According to Goodreads I’m pretty much on track for my 40 books challenge this year – two days into July I finished reading the 21st book I’d started in 2017.
So with a longer review for one of those four cleared since I last dropped any summary, here are those other three rounding out the list of those completed.
Night School by Lee Child
The most recent in the Jack Reacher series and one which – perhaps as Child didn’t know where to take his one man army immediately after Make Me – hurtles us back in time to the mid-90’s (I wouldn’t mind getting on that time machine) to a time when Reacher was still actively serving in the army.
I’m now up to nine of the twenty-one Reacher novels and I’m beginning to be able to form an impression as to which ones are strong and which ones are merely ok. For my money this one sits in the latter category. Make Me was a real strong entry after the relative water tread of Personal and took Reacher in a direction that showed growth and potential. By heading back into the past Child removes any real sense of jeopardy and it becomes more of a “Reacher gets into fights in Germany” read than anything else. The closeness of events to those of Killing Floor mean there’s nothing revelatory about Reacher’s past offered up and Child’s method of writing without knowing where events are going is too often on display when it comes to the ‘mystery’ at the centre of events.
Let’s hope The Midnight Line is another step forward rather than more standing still. Not bad but I’d be disappointed if I’d paid anything more than the £2 this one cost me.
Lolita by Vladimir Nabokov (some spoiler)
This one had been sat on the Want-To and then the TBR list and pile for a while now. My wife got to it first and praised it and there’s no denying the regard it’s held in. I’d be gobsmacked if somebody hadn’t heard of it; its infamy probably known more than its contents.
So… do I rave about this book? Well, nobody can write like Nabokov, that’s for sure. I’d not read a line by him before now but even the first sentence is pure brilliance: “Lolita, light of my life, fire of my loins. My sin, my soul. Lo-lee-ta: the tip of the tongue taking a trip of three steps down the palate to tap, at three, on the teeth. Lo. Lee. Ta.”
The dark comedy is sublime, the character of Humbert is one for the archives and so brilliantly painted and there are times when one can’t help but feel for him and, yes, so much of this misperceived (by those who haven’t read it) novel is less about Humbert’s pursuit of his nymphet as it is about Lolita’s absolute playing and exploitation of his sickness.
BUT, here’s what stops me wanting to read this again and again in the same way I do about a book like The Master and Margarita* and maybe I am a prude, or over-thinking this but a large part of this novel is essentially Humbert on a cross-country tour of America having sex with a very under-age girl. It makes for a very uncomfortable read – especially when he points out her crying herself to sleep every night – and, yes, this is intended, yes Lo is “seduces” him and yes his revelling in such activities makes the downfall so much more dramatic but the lengthy segues that detail the realisation of Humbert’s desires (no matter their forming and Lo’s scheming) are still just too visceral to make an enjoyable read for my tastes.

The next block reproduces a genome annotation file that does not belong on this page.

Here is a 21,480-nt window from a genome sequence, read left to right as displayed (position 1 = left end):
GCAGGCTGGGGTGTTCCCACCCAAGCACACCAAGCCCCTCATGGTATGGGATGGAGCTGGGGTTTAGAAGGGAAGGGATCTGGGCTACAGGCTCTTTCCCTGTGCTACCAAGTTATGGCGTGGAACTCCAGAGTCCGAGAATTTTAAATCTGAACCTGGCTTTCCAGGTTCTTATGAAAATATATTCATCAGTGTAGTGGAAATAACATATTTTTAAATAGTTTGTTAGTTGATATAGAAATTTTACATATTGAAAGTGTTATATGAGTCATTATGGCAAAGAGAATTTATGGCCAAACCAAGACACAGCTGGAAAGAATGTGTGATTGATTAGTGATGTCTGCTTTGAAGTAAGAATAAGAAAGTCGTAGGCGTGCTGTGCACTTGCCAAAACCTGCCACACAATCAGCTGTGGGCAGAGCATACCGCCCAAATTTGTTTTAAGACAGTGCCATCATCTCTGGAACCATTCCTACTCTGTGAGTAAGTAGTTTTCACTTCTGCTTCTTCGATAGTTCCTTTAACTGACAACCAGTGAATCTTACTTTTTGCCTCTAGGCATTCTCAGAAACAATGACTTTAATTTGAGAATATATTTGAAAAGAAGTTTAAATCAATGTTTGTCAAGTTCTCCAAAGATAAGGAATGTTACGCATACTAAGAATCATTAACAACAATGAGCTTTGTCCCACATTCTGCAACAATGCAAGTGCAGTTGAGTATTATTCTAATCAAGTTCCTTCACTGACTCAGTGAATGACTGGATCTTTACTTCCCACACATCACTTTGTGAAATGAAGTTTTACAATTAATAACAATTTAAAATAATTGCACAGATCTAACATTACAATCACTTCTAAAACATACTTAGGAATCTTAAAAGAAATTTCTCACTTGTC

But – while I won’t necessarily read this one again – it is a hugely well written and brilliantly told story that underlines Nabokov’s importance in the literary cannon and should be read at least once but any such student of the form.
Pyramids by Terry Pratchett
Pretty much impossible to review any of Sir Pterry’s novels in anything other than adoration. I’ve mentioned before both that it would be tricky to overestimate the importance of Terry Pratchett in my library and literary explorations and my desire to gradually re-read the Discworld series.
I think Pyramids often slips through the cracks when people talk about Discworld novels, I might be wrong. It’s not one that features any of the recurring characters – there’s no Rincewind or Nanny Ogg, for example – but it’s an important one. Sitting seventh in the published order it marked Terry’s first move away from the Wizzards and Witches that had dominated thus far. Prior to re-reading this one I’d done the same with Sourcery and couldn’t help feeling that perhaps even the writer was getting a little tired of the theme. Pyramids was one of the first in what’s now called the ‘cultures’ series as well as the exploration of belief on the Discworld.
Like many of those pre, say, Men At Arms, I had only vague recollections of Pyramids having read it originally some two decades ago and not since. Of course I remembered Pteppic and You Bastard, the Disc’s greatest living mathematician and – as with all of those I’ve revisited in the last couple of years – reading this one again was a real joy. Preatchett really was in a league of his own and to sit there chuckling away at this one served just to remind how much of a loss it is to no longer receive the joy of a new Discworld novel every year or so.
*I cannot recommend this one enough, just make sure you get a good translation as I’ve seen far too many bland ones on the shelf that seem to suck the passion and charm out of the prose.